If you insulate with 2" of closed cell foam between the studs, with only 0.5" between the stud edge and the you'll have R1.5 framing short-circuiting the R12-R13 foam reducing it to about an ~R8 wall as a "whole wall-R", after the thermal bridging of the framing is factored in. With the 2.5" you could put in R8 econobatts and end up at about R14-R15 whole-wall, but there is a slight risk of wintertime moisture accumulation at exterior stud edge on the above grade portion since it'll be running cool.
Since the studs aren't structural and only need to hold up the gypsum, not the house- either install them turned 90 degrees or use 2x2s (finger-jointed stock if the wall flatness matters much to you), and get the full 2" of foam between wood & concrete. Then use unfaced R8 econobatts or split R13 unfaced sound-deading batts to fill in the 1.5-1.75" deep cavity between the gypsum and foam. At that point you will be well north of R15 for whole-wall R, about 2x the performance of what you've proposed for only a modest (if any) increase in cost. Any fiber insulation needs to be a compression fit- you may have to split R19s if it's deeper than 2" from gypsum to foam anywhere, but you can compress R19s by quite a bit. (At 3.5" a full R19 batt is the same density as an R13 batt, and performs like one.)
Instead of sill gasket under the studwall plate, use 1/2-1" XPS (pink/blue/green sold as insulating sheathing). Sill gasket is pretty marginal as a capillary break, and worthless as a thermal break. Even R3 is enough to keep the wood well above the temp of the slab year round, minimizing it's moisture accumulation, and you can use standard grades rather than pressure-treated. Use TapCons through-screwed to the slab to keep the stud plate from migrating out on you over time.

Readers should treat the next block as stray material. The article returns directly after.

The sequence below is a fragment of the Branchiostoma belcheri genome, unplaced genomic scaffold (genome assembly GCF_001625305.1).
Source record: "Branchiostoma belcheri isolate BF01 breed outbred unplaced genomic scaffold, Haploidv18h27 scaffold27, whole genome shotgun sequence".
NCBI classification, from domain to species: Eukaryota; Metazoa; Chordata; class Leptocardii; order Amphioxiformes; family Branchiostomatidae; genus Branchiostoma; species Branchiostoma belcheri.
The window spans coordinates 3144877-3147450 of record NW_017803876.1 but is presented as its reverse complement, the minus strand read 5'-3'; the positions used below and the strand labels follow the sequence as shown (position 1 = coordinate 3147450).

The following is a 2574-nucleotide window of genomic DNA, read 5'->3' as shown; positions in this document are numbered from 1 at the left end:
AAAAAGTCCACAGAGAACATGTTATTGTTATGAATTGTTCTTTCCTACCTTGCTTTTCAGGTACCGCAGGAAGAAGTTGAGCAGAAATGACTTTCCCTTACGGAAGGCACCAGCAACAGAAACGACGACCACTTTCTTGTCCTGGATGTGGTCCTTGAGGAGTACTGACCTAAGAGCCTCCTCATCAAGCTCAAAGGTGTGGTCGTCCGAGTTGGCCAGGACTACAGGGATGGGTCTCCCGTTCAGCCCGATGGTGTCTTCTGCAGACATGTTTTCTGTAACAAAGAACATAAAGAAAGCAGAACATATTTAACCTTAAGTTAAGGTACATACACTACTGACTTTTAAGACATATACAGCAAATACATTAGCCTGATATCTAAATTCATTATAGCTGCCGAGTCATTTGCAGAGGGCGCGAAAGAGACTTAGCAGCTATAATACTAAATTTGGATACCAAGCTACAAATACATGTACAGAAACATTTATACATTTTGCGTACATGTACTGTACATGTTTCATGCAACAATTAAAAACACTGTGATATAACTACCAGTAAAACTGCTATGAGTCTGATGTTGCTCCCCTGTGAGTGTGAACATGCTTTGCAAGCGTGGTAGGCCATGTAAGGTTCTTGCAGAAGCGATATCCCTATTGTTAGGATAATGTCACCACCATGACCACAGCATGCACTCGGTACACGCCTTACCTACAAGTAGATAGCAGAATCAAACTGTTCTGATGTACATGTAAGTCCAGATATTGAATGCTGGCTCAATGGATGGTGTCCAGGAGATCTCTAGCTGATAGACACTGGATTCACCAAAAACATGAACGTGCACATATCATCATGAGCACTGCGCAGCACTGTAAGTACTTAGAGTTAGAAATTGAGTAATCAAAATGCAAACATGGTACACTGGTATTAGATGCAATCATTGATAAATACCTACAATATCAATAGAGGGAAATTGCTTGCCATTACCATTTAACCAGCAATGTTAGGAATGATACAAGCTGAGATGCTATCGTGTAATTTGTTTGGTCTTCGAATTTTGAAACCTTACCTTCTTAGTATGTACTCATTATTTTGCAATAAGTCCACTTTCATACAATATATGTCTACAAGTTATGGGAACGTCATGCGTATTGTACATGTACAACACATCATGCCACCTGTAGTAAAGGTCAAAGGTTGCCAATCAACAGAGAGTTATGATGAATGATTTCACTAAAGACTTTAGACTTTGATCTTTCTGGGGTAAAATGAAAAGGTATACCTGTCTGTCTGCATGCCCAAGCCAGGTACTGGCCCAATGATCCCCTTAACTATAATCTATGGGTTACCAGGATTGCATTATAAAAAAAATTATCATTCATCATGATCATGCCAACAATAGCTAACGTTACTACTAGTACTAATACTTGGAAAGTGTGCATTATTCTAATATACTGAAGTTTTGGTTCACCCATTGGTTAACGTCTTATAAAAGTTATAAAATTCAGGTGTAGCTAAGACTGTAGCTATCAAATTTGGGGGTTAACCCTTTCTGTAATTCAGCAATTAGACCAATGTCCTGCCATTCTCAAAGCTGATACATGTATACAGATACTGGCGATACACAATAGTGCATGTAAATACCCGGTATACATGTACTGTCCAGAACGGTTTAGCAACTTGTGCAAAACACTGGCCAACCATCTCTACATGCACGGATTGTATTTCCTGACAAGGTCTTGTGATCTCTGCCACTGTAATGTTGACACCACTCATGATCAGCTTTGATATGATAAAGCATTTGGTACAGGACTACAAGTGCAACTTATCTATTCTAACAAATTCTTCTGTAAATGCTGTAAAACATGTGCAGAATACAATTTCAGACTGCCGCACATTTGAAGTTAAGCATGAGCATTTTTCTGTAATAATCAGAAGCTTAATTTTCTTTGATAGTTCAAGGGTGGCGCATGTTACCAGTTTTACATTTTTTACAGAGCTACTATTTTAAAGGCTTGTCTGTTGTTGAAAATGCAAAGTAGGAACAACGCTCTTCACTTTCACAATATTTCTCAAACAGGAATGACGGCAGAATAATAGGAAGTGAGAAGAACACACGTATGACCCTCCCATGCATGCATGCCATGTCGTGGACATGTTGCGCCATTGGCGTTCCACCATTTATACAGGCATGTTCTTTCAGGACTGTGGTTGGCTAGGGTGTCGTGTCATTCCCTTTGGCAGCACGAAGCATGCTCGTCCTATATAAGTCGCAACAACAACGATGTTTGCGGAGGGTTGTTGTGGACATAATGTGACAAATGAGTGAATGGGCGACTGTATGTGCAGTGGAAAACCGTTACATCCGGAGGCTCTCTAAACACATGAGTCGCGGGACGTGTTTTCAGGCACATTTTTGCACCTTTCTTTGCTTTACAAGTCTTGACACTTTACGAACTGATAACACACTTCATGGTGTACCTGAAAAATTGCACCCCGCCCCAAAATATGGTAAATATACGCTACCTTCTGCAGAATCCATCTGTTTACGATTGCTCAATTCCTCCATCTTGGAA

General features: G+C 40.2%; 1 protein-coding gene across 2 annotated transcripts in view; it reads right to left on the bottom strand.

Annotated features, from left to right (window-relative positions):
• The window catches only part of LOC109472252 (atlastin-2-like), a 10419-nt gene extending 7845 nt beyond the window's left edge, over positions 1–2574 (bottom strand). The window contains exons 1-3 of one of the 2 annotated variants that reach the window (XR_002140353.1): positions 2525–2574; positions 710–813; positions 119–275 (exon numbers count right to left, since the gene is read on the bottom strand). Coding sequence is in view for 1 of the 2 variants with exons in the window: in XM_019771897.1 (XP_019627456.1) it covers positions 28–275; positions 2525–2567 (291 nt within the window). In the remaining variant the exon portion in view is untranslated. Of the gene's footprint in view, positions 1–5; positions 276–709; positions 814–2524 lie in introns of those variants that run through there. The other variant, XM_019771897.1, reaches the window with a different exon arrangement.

The efflorescence is almost always a bulk-water issue from exterior drainage (assuming the footing is above the water table), but it could also be wicking up from the sub-soil from trickle-springs or high water table. With 2" of cc foam on the walls there will still be some water vapor making it through to the basement (which is fine), and as long as you don't use batts with facers, poly sheeting, or something highly vapor retardent like vinyl or foil wallpapers to trap moisture in the studwall. If there is at least a foot of above grade exposure on the exterior the concrete will then dry primarily toward the exterior, and you may see minor efflorescence or spalling on the exterior after some number of years, but if that happens a lime-mortar parge on those sections would be sufficient to protect the concrete from moisture wicking damage for the next century or so.
Green board won't be necessary in your basement & climate. In places with higher summertime humidity cool basements can accumulate moisture just from outdoor air infiltration- 70F dew-point air leaking into a 68F basement is a mold-factory! But your summertime outdoor air dew-points are in the mid-40s F according to Weatherspark.com datasets, so as long as you don't have ground moisture issues or you're putting up a winters-worth of firewood in there the basement humidity will stay below 60%RH, maybe even below 50%.